- The different elements that make up the infrastructure need to be determined in order to understand how they interact with a web application and how they affect its security.
- All the elements of the infrastructure need to be reviewed in order to make sure that they don’t contain any known vulnerabilities.
- A review needs to be made of the administrative tools used to maintain all the different elements.
- The authentication systems need to reviewed in order to assure that they serve the needs of the application and that they cannot be manipulated by external users to leverage access.
- A list of defined ports which are required for the application should be maintained and kept under change control.
After having mapped the different elements that make up the infrastructure (see Map Network and Application Architecture), it is possible to review the configuration of each element founded and test for any known vulnerabilities.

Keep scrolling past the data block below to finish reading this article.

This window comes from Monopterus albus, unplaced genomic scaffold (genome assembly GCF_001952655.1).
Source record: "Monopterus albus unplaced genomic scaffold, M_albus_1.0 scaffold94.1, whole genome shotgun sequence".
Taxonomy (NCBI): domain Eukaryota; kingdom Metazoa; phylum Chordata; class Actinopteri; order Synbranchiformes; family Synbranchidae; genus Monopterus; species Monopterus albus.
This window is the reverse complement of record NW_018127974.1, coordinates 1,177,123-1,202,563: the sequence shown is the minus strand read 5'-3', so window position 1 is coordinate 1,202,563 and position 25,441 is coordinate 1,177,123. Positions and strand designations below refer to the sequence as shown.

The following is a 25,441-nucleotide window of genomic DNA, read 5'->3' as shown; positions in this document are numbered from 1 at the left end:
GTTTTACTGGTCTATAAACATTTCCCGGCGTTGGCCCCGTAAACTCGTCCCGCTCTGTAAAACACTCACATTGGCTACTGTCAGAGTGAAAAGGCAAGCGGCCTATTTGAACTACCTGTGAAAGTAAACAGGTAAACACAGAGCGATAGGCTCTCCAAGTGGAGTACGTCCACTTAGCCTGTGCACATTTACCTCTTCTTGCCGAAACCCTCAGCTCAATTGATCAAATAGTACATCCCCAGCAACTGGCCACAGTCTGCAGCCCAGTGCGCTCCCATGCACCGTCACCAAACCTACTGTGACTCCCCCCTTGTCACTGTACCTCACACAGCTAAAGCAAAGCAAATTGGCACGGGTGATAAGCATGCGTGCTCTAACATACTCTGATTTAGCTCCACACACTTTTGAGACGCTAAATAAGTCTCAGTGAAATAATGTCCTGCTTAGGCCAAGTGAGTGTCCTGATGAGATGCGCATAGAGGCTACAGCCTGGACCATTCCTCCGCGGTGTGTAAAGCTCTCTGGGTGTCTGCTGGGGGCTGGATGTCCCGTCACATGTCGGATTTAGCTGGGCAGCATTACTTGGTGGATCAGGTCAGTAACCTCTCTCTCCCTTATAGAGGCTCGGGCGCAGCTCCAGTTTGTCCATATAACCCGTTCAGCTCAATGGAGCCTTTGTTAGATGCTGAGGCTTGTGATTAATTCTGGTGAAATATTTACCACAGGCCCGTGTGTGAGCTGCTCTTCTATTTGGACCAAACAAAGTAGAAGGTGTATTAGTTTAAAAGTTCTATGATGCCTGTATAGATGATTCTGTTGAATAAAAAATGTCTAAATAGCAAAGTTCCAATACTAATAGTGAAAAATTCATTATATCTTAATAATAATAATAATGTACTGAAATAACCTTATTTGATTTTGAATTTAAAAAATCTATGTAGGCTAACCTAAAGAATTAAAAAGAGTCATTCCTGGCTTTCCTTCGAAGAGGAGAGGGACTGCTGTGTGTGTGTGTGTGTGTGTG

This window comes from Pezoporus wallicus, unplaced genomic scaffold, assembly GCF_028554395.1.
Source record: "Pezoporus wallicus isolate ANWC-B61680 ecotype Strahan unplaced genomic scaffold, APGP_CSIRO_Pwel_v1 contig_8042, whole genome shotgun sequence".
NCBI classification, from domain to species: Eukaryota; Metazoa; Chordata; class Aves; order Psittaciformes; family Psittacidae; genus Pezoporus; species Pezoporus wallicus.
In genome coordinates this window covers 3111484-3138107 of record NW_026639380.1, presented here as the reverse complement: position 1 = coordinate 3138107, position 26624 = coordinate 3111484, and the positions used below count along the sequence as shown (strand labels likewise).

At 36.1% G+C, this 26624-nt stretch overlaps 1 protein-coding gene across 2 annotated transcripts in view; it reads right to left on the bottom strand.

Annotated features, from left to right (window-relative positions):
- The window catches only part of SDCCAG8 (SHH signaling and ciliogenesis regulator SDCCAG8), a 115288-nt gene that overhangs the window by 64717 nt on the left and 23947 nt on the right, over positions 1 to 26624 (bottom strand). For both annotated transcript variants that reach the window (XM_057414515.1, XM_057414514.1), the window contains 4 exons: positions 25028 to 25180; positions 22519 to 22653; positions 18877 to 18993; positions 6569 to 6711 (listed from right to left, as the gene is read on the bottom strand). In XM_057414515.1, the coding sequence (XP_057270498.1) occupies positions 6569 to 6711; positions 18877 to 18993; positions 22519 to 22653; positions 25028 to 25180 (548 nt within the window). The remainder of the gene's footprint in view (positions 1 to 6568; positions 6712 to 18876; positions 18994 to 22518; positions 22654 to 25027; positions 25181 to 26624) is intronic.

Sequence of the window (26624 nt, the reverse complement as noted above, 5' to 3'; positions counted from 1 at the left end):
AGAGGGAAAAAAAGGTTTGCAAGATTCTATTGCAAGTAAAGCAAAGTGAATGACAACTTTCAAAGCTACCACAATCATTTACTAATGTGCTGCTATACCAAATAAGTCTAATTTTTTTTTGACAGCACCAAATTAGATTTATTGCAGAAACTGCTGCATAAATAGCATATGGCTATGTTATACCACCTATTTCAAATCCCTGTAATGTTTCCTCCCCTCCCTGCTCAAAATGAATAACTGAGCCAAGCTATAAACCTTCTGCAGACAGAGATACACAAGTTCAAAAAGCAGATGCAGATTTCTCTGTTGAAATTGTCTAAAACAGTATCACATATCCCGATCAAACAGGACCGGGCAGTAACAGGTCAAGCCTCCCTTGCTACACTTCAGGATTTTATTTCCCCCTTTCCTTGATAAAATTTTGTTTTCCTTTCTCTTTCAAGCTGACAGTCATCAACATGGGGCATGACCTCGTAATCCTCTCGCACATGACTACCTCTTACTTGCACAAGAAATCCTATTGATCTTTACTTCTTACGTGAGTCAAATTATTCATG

- Review the applications’ configurations set across the network and validate that they are not vulnerable.
- Validate that used frameworks and systems are secure and not susceptible to known vulnerabilities due to unmaintained software or default settings and credentials.
How to Test
Known Server Vulnerabilities
Vulnerabilities in various areas of the application architecture, whether in the web server or the backend database, can severely compromise the application. For example, consider a server vulnerability that allows a remote, unauthenticated user to upload files to the web server or even replace existing files. This vulnerability could compromise the application, since a rogue user may be able to replace the application itself or introduce code that would affect the backend servers, as its application code would be run just like any other application.